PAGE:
I got a call yesterday. Or perhaps I should say The Call. I don’t normally answer my phone, being so deaf, but the number looked vaguely familiar. “I’m too deaf, hang on!” I told the mystery caller, as I ran with the phone to my husband. Turns out she knew that (and let’s not go down that route…) as she was ringing to offer me a date for my cochlear implant surgery, in just 10 days time. Well that got my heart rate up! A bit of dithering followed, but the news that if I didn’t take it then they couldn’t say when I’d get another date decided matters.
Goodness, so now what? I feel a bit like a cartoon character seen dashing from room to room, but actually it’s just my mind doing the racing. First, I think about the things I need to cancel. Then, a mixture of practical and stupid things, all jumbled together. “Must vacuum the day before the op I wonder if the cat is an infection risk Better do an online shop I haven’t got time left to get fitter before surgery I’m going to be SO hungry on the op day” etc. Some thoughts have pushed in about what it will be like Afterwards, especially what my hearing might be like. But there are too many unknowns and I’m not allowing those thoughts to take root just now. Time enough for that later.
What I find myself ruminating on is that once again I have an opportunity to learn something about relinquishing control. Or, rather, to recognise and accept that we really have very little control over anything much. Suddenly, my diary for the next umpteen weeks is wiped clean and I’m entering a time of quiet, and uncertainty. Rather like 2020, in fact, and much of this year. Ok so life has always been uncertain, and this hasn’t escaped my notice. My Mum, through her teaching career, made sure she left her desk tidy every night in case she didn’t return in the morning! But what a lesson the pandemic has given us all in living with uncertainty and change, demanding that we adapt. We also had to let go of a lot, didn’t we? The plans we make now seem so fragile. If we built our pre-pandemic lives from Lego bricks, it seems that now we construct them like houses of cards, each part tentatively placed on a rickety structure liable to topple at any moment.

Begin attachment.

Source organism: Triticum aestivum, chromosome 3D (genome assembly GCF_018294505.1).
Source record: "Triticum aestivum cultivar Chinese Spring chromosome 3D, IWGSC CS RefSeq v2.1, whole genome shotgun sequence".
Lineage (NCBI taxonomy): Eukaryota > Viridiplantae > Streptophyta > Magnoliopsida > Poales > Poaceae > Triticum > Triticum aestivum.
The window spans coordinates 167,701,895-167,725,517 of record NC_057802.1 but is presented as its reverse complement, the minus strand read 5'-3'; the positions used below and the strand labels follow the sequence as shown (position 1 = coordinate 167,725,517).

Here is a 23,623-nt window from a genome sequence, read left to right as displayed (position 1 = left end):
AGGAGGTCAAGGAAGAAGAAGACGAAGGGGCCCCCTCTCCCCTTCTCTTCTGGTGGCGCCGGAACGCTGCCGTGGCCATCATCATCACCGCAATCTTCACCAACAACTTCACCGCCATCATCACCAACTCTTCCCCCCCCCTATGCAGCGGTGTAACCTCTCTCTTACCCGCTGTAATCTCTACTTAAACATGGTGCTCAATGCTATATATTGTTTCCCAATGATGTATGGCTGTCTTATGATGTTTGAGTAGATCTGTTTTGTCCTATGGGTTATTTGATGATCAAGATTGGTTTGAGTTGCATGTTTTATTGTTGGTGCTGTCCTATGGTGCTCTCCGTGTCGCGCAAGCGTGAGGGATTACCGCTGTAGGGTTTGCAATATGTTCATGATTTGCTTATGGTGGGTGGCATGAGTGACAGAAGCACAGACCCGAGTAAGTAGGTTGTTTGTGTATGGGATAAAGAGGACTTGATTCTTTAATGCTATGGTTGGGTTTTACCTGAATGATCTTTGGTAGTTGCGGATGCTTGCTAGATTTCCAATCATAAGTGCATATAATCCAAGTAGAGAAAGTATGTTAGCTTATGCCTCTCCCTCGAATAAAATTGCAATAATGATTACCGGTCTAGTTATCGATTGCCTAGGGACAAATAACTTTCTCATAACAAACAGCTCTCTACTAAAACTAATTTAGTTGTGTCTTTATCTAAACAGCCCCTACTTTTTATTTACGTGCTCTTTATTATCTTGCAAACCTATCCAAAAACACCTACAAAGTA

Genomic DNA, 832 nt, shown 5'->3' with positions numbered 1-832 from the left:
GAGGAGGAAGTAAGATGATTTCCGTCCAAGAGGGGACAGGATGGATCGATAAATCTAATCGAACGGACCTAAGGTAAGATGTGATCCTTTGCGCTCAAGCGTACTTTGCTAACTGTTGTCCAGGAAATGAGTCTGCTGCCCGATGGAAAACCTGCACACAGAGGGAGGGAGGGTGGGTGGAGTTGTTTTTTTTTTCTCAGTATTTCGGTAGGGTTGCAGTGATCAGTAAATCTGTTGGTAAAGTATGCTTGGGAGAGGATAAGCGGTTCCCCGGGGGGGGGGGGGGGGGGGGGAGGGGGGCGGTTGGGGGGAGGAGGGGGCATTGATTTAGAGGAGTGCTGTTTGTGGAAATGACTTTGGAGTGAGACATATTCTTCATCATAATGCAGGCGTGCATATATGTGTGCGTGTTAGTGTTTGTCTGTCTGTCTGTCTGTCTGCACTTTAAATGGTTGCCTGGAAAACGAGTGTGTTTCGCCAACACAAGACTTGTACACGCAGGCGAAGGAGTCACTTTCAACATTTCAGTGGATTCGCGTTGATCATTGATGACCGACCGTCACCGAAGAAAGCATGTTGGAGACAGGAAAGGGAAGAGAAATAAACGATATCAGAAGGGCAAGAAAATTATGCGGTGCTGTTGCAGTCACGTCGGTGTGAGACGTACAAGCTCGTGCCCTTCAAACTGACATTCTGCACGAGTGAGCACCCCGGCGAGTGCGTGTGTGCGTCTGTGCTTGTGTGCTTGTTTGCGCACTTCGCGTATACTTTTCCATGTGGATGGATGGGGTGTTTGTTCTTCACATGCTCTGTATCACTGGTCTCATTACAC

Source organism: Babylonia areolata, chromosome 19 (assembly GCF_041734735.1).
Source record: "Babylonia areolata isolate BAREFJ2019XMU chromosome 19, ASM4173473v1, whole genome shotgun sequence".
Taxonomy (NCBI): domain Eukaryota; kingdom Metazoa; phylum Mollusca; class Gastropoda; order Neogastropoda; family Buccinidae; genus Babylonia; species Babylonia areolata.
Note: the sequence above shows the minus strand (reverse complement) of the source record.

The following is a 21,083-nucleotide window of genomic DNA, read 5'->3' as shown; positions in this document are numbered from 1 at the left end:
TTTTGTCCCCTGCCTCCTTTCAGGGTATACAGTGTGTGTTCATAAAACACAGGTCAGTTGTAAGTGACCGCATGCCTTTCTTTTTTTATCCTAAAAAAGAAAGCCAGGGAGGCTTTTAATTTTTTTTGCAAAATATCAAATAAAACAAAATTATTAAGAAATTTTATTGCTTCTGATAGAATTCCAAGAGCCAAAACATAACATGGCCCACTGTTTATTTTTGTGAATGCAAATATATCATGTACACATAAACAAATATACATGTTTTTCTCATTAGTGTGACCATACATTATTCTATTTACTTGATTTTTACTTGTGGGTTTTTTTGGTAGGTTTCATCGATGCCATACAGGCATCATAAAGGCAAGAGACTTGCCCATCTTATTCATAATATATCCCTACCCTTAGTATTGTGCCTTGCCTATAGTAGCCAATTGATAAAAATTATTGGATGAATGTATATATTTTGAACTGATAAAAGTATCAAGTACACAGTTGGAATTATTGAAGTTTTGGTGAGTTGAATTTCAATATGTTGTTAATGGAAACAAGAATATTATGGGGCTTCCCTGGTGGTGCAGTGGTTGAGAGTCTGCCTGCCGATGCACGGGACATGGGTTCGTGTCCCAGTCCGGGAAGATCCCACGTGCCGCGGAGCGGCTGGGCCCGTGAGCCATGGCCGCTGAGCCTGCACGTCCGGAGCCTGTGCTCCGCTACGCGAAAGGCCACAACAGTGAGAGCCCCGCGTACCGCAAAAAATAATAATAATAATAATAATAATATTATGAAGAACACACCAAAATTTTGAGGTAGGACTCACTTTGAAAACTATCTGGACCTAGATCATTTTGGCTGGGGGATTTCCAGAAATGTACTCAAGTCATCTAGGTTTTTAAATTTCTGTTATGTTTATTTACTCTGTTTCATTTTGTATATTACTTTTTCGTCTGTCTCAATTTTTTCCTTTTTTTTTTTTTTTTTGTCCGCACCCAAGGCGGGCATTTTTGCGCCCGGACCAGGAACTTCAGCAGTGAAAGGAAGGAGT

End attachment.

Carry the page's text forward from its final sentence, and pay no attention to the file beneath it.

Through these strange pandemic months, I have got better at being still, at delighting in small things, like watching the trees beyond our garden sway in the wind (hello mindfulness!). I’ve picked up my knitting needles again and felt soothed by the rhythm and simplicity of making the next stich and the next, seeing a garment take shape under my hands. And as life has sped up, while I’ve been really happy to be able to go places and see people, I’ve also missed something of the stillness and simplicity of that time. So as I prepare to enter a time of quiet, uncertainty and change, I’m going to do as Julia Fehrenbacher says in her poem The Cure For It All and try to go gently each day. I’m looking forward to picking up the next book from my ‘to be read’ pile, plying my needles, and watching the trees.
The Cure For It All
Go gently today, don’t hurry
or think about the next thing. Walk
with the quiet trees, can you believe
how brave they are—how kind? Model your life
after theirs. Blow kisses
at yourself in the mirror
you think you’ve messed up. Forgive
yourself for not meeting your unreasonable
expectations. You are human, not
God—don’t be so arrogant.
Praise fresh air
clean water, good dogs. Spin
something from joy. Open
a window, even if
it’s cold outside. Sit. Close
your eyes. Breathe. Allow
of it all to pulse
fingertips, bare toes. Breathe in
breathe out. Breathe until
your bigness, until the sun
rises in your veins. Breathe
until you stop needing
to be different.